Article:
Genetic Testing is Surprisingly Easy and Affordable According to Author of New Gene Patch Medicine (Oligonucleotide) Book
San Francisco, CA (5/15/13) Genetic testing showed that Angelina Jolie had an 87% chance of getting breast cancer. So Jolie had both breasts removed in a double mastectomy to prevent it. In a New York Times Op-Ed piece on May 14, 2013, she expressed a wish for all women with a family history of the disease: “It is my hope that they, too, will be able to get gene tested. If they have a high risk they, too, will know that they have strong options.”
Genetic testing was once something only movie stars could afford. But prices have come down so much in recent years that almost everyone can afford it, according to Dr. Stephen Shrewsbury. He recently wrote the book, Defy Your DNA: How the New Gene Patch Personalized Medicines Will Help You Overcome Your Greatest Health Challenges (10 Finger Press/2013). Shrewsbury says that a number of companies make gene testing easy and affordable. “They send you a simple spit test kit. They then test the cells in your spit for as many as 200 traits, including for breast cancer” he says. “If your test shows you have a higher risk of breast cancer, you should consider further testing for the BRCA1 and 2 genes, as Angelina Jolie did.”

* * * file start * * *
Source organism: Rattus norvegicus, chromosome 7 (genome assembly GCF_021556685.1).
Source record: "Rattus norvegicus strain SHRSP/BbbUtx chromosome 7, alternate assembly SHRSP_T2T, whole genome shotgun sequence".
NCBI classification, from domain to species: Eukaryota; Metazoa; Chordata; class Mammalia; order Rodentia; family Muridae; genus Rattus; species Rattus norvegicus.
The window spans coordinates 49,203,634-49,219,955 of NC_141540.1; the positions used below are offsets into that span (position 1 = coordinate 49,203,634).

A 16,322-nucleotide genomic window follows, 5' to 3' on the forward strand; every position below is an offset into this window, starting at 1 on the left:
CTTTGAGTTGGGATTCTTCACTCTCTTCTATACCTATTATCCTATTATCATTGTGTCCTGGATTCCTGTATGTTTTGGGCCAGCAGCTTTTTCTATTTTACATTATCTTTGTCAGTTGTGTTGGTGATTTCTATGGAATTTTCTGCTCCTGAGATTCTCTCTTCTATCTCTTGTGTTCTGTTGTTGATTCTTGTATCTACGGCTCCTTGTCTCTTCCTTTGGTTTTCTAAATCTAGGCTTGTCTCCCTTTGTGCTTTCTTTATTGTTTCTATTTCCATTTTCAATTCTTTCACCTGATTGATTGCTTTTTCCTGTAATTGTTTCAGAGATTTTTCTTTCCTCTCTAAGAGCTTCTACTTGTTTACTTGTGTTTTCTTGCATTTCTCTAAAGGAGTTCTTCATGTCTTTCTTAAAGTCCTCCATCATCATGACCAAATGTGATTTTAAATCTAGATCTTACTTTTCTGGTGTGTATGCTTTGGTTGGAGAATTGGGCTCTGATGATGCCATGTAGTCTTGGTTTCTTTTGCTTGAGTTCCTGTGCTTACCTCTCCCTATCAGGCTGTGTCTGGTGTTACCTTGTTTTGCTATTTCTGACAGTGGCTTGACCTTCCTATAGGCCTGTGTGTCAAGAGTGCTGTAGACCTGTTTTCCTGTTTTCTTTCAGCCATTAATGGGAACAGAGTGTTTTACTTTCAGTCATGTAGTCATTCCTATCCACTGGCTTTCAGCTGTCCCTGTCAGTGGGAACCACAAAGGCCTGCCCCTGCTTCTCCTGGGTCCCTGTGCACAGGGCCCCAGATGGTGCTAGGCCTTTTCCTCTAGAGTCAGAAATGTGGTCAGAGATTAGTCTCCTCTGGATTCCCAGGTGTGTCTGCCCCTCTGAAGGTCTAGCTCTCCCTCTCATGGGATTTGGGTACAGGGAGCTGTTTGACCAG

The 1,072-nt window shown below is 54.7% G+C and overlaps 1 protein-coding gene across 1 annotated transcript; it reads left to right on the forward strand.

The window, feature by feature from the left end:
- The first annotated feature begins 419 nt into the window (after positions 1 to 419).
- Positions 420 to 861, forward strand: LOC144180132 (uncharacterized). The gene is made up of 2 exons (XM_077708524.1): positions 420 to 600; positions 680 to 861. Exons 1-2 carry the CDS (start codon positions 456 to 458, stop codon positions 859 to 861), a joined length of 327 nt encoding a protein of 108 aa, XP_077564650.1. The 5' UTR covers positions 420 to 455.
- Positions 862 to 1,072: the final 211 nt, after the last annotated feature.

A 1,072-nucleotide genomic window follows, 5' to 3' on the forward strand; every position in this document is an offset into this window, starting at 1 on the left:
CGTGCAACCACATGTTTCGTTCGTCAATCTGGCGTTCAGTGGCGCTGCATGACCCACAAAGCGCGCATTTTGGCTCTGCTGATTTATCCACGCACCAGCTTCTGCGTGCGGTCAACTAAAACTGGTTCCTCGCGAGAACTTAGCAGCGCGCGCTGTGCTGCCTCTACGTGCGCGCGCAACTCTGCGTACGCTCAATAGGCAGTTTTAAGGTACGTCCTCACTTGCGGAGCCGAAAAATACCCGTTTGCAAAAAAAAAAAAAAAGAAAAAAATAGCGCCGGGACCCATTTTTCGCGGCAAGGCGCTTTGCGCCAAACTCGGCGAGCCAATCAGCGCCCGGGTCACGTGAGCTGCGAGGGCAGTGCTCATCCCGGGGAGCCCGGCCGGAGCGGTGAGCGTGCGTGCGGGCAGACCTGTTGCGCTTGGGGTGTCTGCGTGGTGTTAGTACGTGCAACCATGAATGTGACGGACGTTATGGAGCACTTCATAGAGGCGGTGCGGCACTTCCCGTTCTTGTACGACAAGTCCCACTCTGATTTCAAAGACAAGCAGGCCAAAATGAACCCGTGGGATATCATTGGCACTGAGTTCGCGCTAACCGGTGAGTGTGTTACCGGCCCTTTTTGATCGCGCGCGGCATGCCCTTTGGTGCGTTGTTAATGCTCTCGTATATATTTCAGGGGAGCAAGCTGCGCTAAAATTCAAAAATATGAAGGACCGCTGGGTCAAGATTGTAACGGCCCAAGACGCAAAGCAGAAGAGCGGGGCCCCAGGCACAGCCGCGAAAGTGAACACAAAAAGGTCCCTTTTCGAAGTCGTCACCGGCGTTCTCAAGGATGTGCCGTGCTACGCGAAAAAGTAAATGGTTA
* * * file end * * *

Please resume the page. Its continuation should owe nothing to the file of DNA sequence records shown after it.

Gene Patch Testing by Genetics Testing Laboratory
Companies like Genetics Testing Laboratory (www.gtldna.com) of Las Cruces, New Mexico and 23andMe of Mountain View, California let you know your risk for a wide variety of diseases, including breast cancer, diabetes, other cancers, heart disease and Alzheimer’s. The cost of testing for all of these at Genetics Testing Laboratory is $285 (reduced by 30% with a special discount voucher available to those who buy one of the first 1000 copies of Defy Your DNA).
“In some cases,” says Shrewsbury, “the test can put your mind at ease. In others, especially in terms of Alzheimer’s and heart disease, it can encourage you to make changes to lower your risks.”
Jolie’s mother died at age 56 after a ten-year long battle with cancer. Jolie had the mastectomy done in part for her children’s peace of mind.
In his book, Shrewsbury says that there are already medicines being developed so that in future surgery won’t be needed. Instead of a mastectomy, a gene patch medicine (an oligonucleotide) can be given. “These new personalized medicines will patch or fix the genetic defects that cause breast cancer. When they’re finally approved, women won’t have to have surgery in order to remain healthy.”